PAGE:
NASA Shape Memory Alloy Airless Tire

NASA New Rover Tire Is Airless, Returns To Original Shape After Deformation

Automakers share the pain of flat tires with motorists and that is why we have run flat tires. And that’s here on Earth where emergency vehicle services are always a phone call away. Now, imagine the same thing happen when the vehicle is, say, 33.9 million miles away on Mars. Surely, NASA did not have team of robotic AAA on standby there and so, when wheels are damaged, they are damaged, end of story for the Mars-roaming rover and that’s no cool.

NASA Shape Memory Alloy Airless Tire

Obviously, NASA is not going to stand by and do nothing. In fact, the space agency did and the result was solid aluminum wheels with thick threads and grousers. But it is not the perfect solution; this literally space-age wheels are prone to wear and tear, and therefore they will fail. While it did fail within NASA’s expectations as far as the rover performance in range is concerned, NASA think it could do better and hence, the Shape Memory Alloy (SMA) is born. By now, you would have already notice the rather unassuming chain mail-like tire.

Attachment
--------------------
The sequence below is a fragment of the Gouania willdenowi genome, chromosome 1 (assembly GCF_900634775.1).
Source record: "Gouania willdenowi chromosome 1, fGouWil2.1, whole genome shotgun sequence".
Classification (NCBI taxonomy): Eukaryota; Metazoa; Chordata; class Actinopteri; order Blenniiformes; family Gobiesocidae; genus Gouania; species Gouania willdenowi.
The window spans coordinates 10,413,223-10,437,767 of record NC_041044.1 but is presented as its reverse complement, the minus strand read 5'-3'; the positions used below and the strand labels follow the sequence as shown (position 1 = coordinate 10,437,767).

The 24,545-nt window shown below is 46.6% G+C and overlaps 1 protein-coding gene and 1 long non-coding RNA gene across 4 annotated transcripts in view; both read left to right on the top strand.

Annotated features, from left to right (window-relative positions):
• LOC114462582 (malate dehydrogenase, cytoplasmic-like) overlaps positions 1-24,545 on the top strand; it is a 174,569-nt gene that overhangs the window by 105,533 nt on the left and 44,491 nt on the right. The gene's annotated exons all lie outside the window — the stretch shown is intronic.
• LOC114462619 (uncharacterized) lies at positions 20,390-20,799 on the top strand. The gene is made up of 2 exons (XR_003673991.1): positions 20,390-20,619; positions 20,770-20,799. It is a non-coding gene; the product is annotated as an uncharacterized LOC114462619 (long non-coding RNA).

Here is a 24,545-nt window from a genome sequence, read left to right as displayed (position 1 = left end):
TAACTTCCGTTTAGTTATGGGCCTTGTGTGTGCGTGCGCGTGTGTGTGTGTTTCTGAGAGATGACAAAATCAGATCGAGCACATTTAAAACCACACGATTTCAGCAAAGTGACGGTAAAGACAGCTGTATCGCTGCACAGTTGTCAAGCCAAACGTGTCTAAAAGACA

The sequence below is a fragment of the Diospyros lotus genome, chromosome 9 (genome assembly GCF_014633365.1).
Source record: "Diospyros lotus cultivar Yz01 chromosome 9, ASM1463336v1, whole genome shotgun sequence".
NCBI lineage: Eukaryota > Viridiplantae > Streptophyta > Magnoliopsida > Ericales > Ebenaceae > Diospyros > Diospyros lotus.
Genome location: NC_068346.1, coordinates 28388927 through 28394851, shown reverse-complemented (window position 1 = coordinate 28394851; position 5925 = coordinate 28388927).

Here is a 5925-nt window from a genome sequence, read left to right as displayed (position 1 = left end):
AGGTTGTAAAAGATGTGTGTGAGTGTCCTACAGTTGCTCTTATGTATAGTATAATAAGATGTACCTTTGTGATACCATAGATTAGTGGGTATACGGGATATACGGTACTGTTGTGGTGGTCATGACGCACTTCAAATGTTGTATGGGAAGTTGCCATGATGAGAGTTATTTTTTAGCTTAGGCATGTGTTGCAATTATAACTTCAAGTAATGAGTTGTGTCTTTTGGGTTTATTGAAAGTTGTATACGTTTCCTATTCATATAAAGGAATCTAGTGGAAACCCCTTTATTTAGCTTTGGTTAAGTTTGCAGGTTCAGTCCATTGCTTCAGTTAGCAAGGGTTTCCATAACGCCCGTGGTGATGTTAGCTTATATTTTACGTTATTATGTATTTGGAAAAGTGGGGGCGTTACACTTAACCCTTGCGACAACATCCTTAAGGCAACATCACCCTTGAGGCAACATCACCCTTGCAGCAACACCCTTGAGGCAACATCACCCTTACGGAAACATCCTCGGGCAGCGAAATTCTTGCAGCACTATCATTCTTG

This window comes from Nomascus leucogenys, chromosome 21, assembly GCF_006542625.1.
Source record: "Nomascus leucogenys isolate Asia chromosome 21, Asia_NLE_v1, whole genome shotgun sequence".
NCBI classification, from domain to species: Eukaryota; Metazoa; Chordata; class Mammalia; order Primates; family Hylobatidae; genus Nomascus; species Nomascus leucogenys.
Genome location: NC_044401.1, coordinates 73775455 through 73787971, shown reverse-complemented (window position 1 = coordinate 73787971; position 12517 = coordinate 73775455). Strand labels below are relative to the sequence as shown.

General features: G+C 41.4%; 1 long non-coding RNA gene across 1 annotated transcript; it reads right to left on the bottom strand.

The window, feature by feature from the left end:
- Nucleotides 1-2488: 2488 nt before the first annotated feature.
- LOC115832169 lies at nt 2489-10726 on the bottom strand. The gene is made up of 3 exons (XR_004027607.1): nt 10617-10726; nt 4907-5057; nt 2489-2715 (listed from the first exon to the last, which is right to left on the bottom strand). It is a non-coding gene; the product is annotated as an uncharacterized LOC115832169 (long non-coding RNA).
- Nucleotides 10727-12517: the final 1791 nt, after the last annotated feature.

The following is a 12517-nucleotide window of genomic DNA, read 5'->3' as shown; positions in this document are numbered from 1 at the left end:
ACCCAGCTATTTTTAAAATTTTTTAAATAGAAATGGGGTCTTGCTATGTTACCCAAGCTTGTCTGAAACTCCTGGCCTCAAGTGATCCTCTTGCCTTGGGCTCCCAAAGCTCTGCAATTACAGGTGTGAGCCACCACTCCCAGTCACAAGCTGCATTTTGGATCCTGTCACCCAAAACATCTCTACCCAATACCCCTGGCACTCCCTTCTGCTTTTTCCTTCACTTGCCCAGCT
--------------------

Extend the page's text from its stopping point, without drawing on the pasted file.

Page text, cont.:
And no, it is not a regular rubber tire (obviously) wrapped in chain mail. The wheel itself is of chain mail structure, but it is no ordinary metal; it is a futuristic stoichiometric nickel titanium. What makes this material so special is its ability to ‘remember’ its original shape after having rolled over something. However, the real deal sweetener here is, it won’t be affected by wear and tear – thanks to the material’s ability to “rearrange its molecules to accommodate the deformation.” In other words, the tire will kind of heals itself.

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It is worthy to note the SMA is actually based on the tires from Apollo-era, but redesigned with updated materials and technology. So, will we be expecting a rover that has the ability traverse hostile terrains over the current 10 miles? Actually, no. At least, it won’t for now. It eventually will, however, and when it does, expect a rover that can take on even the most unforgiving surfaces and even bear heavier payloads without worrying about the wheels quitting.

Further plan will include implementing the same tire technology onto “manned vehicles” which would then allow these vehicles to travel at higher speeds. Speaking of which, before you go all elated that one day you could shove this onto your Land Rover Defender for some crazy off-road adventure, you have to know that when NASA said “manned vehicles” it meant to say space vehicles. You know, astronauts’ ride on alien planet like the Red Planet? Then again, who knows? Your grandson could be driving automobile with such wheels in future – that’s if automobiles of the future still have wheels at all. Keep going for another test video and see it in action on a regular automobile.

Images: NASA.

via mother nature network.

  • Secundius

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